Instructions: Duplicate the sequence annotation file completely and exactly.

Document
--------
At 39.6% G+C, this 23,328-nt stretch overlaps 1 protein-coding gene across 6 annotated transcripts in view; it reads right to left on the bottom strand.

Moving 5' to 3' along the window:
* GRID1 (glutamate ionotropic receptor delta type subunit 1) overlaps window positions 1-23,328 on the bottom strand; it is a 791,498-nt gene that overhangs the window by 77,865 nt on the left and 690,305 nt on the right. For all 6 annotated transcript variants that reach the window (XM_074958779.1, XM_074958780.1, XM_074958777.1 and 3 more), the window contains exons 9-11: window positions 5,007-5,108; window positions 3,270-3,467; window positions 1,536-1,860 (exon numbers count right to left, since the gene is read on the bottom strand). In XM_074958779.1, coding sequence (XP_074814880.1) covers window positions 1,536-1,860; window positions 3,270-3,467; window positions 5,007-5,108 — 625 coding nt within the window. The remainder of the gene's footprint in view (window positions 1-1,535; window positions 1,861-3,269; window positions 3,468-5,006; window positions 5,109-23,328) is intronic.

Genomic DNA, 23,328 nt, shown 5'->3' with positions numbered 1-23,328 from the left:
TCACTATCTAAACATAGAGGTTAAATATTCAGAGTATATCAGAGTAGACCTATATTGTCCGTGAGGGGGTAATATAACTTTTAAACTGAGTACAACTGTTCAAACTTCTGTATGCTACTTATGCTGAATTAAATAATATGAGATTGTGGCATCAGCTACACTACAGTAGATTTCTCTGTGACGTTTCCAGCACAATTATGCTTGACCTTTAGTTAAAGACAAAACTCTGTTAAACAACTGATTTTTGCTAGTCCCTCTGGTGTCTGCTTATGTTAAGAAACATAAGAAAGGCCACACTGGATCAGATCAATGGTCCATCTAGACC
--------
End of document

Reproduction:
At 39.6% G+C, this 23,328-nt stretch overlaps 1 protein-coding gene across 6 annotated transcripts in view; it reads right to left on the bottom strand.

Moving 5' to 3' along the window:
* GRID1 (glutamate ionotropic receptor delta type subunit 1) overlaps window positions 1-23,328 on the bottom strand; it is a 791,498-nt gene that overhangs the window by 77,865 nt on the left and 690,305 nt on the right. For all 6 annotated transcript variants that reach the window (XM_074958779.1, XM_074958780.1, XM_074958777.1 and 3 more), the window contains exons 9-11: window positions 5,007-5,108; window positions 3,270-3,467; window positions 1,536-1,860 (exon numbers count right to left, since the gene is read on the bottom strand). In XM_074958779.1, coding sequence (XP_074814880.1) covers window positions 1,536-1,860; window positions 3,270-3,467; window positions 5,007-5,108 — 625 coding nt within the window. The remainder of the gene's footprint in view (window positions 1-1,535; window positions 1,861-3,269; window positions 3,468-5,006; window positions 5,109-23,328) is intronic.

Genomic DNA, 23,328 nt, shown 5'->3' with positions numbered 1-23,328 from the left:
TCACTATCTAAACATAGAGGTTAAATATTCAGAGTATATCAGAGTAGACCTATATTGTCCGTGAGGGGGTAATATAACTTTTAAACTGAGTACAACTGTTCAAACTTCTGTATGCTACTTATGCTGAATTAAATAATATGAGATTGTGGCATCAGCTACACTACAGTAGATTTCTCTGTGACGTTTCCAGCACAATTATGCTTGACCTTTAGTTAAAGACAAAACTCTGTTAAACAACTGATTTTTGCTAGTCCCTCTGGTGTCTGCTTATGTTAAGAAACATAAGAAAGGCCACACTGGATCAGATCAATGGTCCATCTAGACC